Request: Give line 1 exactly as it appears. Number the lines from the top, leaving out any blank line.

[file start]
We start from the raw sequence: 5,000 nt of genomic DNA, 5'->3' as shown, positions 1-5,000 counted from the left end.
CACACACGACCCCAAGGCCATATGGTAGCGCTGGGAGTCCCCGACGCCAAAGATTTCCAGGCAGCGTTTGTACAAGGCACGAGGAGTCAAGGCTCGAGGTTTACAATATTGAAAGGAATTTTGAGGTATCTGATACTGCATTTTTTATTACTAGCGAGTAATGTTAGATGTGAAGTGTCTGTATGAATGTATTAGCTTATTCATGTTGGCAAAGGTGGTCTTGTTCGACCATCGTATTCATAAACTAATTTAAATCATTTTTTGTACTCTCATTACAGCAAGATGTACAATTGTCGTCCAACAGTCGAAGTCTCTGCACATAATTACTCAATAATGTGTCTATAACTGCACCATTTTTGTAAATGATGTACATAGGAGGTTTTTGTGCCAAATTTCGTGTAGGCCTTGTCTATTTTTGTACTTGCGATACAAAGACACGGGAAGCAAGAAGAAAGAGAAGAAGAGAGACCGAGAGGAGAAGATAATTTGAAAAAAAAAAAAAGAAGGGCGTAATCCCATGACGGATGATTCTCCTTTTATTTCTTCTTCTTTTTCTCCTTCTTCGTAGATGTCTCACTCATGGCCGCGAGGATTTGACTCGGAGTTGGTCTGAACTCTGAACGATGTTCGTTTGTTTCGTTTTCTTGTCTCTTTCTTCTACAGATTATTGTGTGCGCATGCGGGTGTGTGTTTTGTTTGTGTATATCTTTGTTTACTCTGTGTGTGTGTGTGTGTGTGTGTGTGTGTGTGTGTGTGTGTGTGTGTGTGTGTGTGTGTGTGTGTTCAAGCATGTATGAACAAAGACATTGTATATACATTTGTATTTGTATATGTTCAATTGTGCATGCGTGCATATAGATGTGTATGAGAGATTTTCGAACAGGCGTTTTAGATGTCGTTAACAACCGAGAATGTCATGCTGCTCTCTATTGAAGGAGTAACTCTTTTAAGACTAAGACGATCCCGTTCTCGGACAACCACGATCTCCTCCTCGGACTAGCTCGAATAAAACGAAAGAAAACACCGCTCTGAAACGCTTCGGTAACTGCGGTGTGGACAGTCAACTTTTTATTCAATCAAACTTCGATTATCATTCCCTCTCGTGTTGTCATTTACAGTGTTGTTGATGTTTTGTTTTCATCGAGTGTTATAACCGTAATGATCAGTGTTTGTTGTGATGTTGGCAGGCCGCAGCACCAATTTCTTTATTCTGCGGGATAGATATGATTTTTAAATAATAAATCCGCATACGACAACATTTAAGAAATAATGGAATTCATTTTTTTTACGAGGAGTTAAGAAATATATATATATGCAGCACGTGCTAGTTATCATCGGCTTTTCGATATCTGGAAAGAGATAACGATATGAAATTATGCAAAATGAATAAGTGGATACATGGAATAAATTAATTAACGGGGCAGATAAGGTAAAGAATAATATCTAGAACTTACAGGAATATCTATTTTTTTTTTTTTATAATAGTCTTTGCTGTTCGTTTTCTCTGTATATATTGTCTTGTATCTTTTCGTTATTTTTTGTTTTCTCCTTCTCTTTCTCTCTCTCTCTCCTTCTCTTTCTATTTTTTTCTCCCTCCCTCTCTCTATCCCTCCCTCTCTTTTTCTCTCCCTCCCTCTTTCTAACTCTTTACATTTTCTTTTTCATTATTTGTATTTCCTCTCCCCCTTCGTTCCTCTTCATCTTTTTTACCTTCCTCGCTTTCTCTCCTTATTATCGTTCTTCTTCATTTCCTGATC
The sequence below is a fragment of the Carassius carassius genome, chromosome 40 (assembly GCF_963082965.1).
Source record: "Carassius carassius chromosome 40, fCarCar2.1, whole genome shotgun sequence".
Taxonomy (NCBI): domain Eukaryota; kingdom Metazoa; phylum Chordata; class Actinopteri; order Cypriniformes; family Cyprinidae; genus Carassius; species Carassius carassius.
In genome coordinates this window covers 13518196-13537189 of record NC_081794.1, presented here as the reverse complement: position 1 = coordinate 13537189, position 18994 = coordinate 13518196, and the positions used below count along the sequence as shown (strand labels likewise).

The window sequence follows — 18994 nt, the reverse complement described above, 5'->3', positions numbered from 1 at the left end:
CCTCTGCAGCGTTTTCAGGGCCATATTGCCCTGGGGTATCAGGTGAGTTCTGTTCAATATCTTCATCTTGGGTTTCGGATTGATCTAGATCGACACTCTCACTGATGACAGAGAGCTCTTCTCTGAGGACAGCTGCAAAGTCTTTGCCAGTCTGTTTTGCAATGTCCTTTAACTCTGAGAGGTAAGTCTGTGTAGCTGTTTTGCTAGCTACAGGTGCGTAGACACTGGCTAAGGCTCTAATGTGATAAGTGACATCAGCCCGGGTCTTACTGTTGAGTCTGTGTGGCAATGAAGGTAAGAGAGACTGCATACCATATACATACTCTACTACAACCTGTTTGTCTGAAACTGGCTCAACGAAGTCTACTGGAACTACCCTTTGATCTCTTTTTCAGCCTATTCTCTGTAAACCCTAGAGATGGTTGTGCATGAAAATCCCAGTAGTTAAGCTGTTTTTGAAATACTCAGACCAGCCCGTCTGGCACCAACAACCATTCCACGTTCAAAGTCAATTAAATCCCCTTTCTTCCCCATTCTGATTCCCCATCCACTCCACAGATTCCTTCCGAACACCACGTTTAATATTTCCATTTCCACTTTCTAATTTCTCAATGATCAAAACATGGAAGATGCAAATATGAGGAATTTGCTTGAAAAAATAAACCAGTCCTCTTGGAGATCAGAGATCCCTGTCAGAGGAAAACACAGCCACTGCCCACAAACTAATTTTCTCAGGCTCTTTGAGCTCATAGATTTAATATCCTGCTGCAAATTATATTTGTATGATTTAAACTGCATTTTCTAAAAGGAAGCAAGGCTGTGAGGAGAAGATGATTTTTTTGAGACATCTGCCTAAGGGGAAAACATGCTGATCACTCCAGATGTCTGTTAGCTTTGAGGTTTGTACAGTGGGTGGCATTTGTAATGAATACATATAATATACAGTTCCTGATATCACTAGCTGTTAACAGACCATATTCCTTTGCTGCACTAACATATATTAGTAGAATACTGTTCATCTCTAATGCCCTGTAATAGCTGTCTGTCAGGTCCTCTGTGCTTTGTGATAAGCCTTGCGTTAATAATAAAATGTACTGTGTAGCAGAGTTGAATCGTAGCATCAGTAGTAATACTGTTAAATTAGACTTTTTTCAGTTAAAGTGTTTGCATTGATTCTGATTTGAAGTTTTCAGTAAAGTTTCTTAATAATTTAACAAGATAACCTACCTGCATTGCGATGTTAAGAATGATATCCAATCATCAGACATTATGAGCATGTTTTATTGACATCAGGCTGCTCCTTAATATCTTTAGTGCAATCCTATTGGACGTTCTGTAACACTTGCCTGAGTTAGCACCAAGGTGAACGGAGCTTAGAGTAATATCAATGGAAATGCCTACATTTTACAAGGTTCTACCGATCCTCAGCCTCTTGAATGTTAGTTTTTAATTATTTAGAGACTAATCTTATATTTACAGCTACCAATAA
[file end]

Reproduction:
We start from the raw sequence: 5,000 nt of genomic DNA, 5'->3' as shown, positions 1-5,000 counted from the left end.